Federal Judge Upholds Colorado's 'Ghost Gun' Ban

AP Photo/Jae C. Hong, File

Building your own firearm is something that's happened on American shores since before this nation was this nation. People have bought parts they couldn't fabricate and built everything else, making their own firearms and then using them. It was never a question.


Then a few years ago, a lawmaker freaked out because it turned out people could still do this. 

It was a hobby supported by a cottage industry that few actually took part in. But when the media started going on and on about the dangers of it, well, criminals started taking notice. That was then used to justify restrictions on these homemade firearms.

And then they were banned in many places.

Following Bruen, I suspect those bans to be short-lived, but Colorado's managed to dodge the proverbial bullet.

A federal judge on Thursday rejected a request from gun rights advocates to block a recent Colorado law prohibiting the possession and transport of certain firearm components not imprinted with a serial number — known as "ghost guns." 


In a May 2 order, U.S. District Court Judge Gordon P. Gallagher declined to issue a preliminary injunction, finding the plaintiffs did not have standing to challenge certain aspects of the law. Otherwise, he did not believe SB 279 even implicated the plaintiffs' Second Amendment right to keep and bear arms.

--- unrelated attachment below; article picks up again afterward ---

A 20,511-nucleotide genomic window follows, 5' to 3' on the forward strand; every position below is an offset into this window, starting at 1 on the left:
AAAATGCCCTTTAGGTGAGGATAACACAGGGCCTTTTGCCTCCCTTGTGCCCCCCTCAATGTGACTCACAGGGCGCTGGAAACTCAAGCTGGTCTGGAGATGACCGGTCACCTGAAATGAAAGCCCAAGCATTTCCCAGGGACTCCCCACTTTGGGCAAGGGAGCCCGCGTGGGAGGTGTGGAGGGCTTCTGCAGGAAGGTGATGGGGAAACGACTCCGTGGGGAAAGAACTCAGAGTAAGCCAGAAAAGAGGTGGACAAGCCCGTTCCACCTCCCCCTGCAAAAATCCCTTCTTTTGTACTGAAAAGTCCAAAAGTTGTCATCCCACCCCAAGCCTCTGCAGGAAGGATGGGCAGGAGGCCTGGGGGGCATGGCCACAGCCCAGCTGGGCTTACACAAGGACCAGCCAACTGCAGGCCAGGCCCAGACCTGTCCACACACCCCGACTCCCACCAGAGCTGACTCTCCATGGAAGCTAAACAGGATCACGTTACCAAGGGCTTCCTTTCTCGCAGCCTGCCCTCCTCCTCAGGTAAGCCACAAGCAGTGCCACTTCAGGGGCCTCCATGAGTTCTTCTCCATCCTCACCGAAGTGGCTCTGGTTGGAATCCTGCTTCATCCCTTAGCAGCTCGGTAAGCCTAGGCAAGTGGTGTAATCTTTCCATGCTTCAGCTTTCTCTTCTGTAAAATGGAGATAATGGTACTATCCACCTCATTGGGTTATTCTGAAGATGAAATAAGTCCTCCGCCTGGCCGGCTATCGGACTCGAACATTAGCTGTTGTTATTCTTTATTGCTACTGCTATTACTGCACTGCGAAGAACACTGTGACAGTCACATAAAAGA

The law "imposes a condition on the commercial sale of a firearm," Gallagher observed. It "does not prevent an individual from buying an unfinished frame or receiver or firearms part kit and in no way infringes upon Plaintiffs’ right to acquire arms. Rather, the Statute requires the purchaser to have the frame or receiver serialized."

Sen. Rhonda Fields, D-Aurora, who was one of SB 279's sponsors, welcomed the decision.

"No one should be able to produce an unregulated, unserialized gun in their home and basement. Our law says you go to a dealer, get a gun, with a background check, it's serialized," she said. "To undermine our process and federal standards gives license to people who want to do harm and do criminal activity with an unregistered gun. We aren't going to tolerate that."


Except that there's no history, text, or tradition of requiring people to get a serial number on a frame or receiver. All things considered, the serial number requirement is a relatively modern invention.

"But ghost guns are a way to avoid a background check!"

It might be for some, but for others, it's a way of having a firearm that doesn't show up on a government form.

See, having to go through a normal gun purchase at a gun store requires that I fill out a Form 4473. That is a de facto version of gun registration, at least until that form hits the magic mark and can destroy it. That just happens to be 20 years, which is also well beyond the point when most small businesses don't go on.

Again, de facto gun registration without calling it gun registration.

Also again, there's no history, text, or tradition from any point in American history other than in the relatively modern period where serial numbers were a thing that was required.

This isn't going to go away. There will most likely be an appeal and then this will move on up the judicial food chain where, hopefully, someone with some damn sense gets hold of it.


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